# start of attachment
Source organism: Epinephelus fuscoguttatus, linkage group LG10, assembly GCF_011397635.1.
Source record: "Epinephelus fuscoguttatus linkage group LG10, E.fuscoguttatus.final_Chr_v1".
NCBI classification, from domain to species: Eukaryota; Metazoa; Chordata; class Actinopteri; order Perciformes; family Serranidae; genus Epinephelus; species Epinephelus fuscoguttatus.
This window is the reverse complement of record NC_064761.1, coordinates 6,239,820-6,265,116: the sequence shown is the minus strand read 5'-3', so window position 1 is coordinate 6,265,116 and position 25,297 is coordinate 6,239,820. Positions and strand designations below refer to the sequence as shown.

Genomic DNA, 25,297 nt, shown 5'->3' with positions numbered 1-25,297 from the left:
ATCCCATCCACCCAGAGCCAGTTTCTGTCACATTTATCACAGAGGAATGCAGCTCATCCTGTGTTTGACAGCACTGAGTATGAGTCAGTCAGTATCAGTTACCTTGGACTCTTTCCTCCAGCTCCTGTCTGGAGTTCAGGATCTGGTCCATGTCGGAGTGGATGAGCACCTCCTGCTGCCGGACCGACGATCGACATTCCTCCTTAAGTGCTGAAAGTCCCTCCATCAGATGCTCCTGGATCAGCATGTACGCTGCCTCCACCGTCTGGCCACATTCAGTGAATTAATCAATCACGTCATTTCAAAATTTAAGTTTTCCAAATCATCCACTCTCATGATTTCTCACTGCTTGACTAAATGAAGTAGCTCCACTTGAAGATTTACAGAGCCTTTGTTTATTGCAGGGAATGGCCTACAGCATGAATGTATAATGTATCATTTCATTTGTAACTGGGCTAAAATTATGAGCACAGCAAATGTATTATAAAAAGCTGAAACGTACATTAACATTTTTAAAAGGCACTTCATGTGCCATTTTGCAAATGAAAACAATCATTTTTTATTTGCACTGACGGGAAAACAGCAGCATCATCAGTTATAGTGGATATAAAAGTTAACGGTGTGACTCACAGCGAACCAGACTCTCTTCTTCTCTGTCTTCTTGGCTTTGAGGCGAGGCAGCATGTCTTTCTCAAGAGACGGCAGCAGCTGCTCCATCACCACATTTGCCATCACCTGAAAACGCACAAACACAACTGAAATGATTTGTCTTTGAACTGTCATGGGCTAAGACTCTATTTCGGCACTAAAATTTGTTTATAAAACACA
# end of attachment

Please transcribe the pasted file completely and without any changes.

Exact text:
Source organism: Epinephelus fuscoguttatus, linkage group LG10, assembly GCF_011397635.1.
Source record: "Epinephelus fuscoguttatus linkage group LG10, E.fuscoguttatus.final_Chr_v1".
NCBI classification, from domain to species: Eukaryota; Metazoa; Chordata; class Actinopteri; order Perciformes; family Serranidae; genus Epinephelus; species Epinephelus fuscoguttatus.
This window is the reverse complement of record NC_064761.1, coordinates 6,239,820-6,265,116: the sequence shown is the minus strand read 5'-3', so window position 1 is coordinate 6,265,116 and position 25,297 is coordinate 6,239,820. Positions and strand designations below refer to the sequence as shown.

Genomic DNA, 25,297 nt, shown 5'->3' with positions numbered 1-25,297 from the left:
ATCCCATCCACCCAGAGCCAGTTTCTGTCACATTTATCACAGAGGAATGCAGCTCATCCTGTGTTTGACAGCACTGAGTATGAGTCAGTCAGTATCAGTTACCTTGGACTCTTTCCTCCAGCTCCTGTCTGGAGTTCAGGATCTGGTCCATGTCGGAGTGGATGAGCACCTCCTGCTGCCGGACCGACGATCGACATTCCTCCTTAAGTGCTGAAAGTCCCTCCATCAGATGCTCCTGGATCAGCATGTACGCTGCCTCCACCGTCTGGCCACATTCAGTGAATTAATCAATCACGTCATTTCAAAATTTAAGTTTTCCAAATCATCCACTCTCATGATTTCTCACTGCTTGACTAAATGAAGTAGCTCCACTTGAAGATTTACAGAGCCTTTGTTTATTGCAGGGAATGGCCTACAGCATGAATGTATAATGTATCATTTCATTTGTAACTGGGCTAAAATTATGAGCACAGCAAATGTATTATAAAAAGCTGAAACGTACATTAACATTTTTAAAAGGCACTTCATGTGCCATTTTGCAAATGAAAACAATCATTTTTTATTTGCACTGACGGGAAAACAGCAGCATCATCAGTTATAGTGGATATAAAAGTTAACGGTGTGACTCACAGCGAACCAGACTCTCTTCTTCTCTGTCTTCTTGGCTTTGAGGCGAGGCAGCATGTCTTTCTCAAGAGACGGCAGCAGCTGCTCCATCACCACATTTGCCATCACCTGAAAACGCACAAACACAACTGAAATGATTTGTCTTTGAACTGTCATGGGCTAAGACTCTATTTCGGCACTAAAATTTGTTTATAAAACACA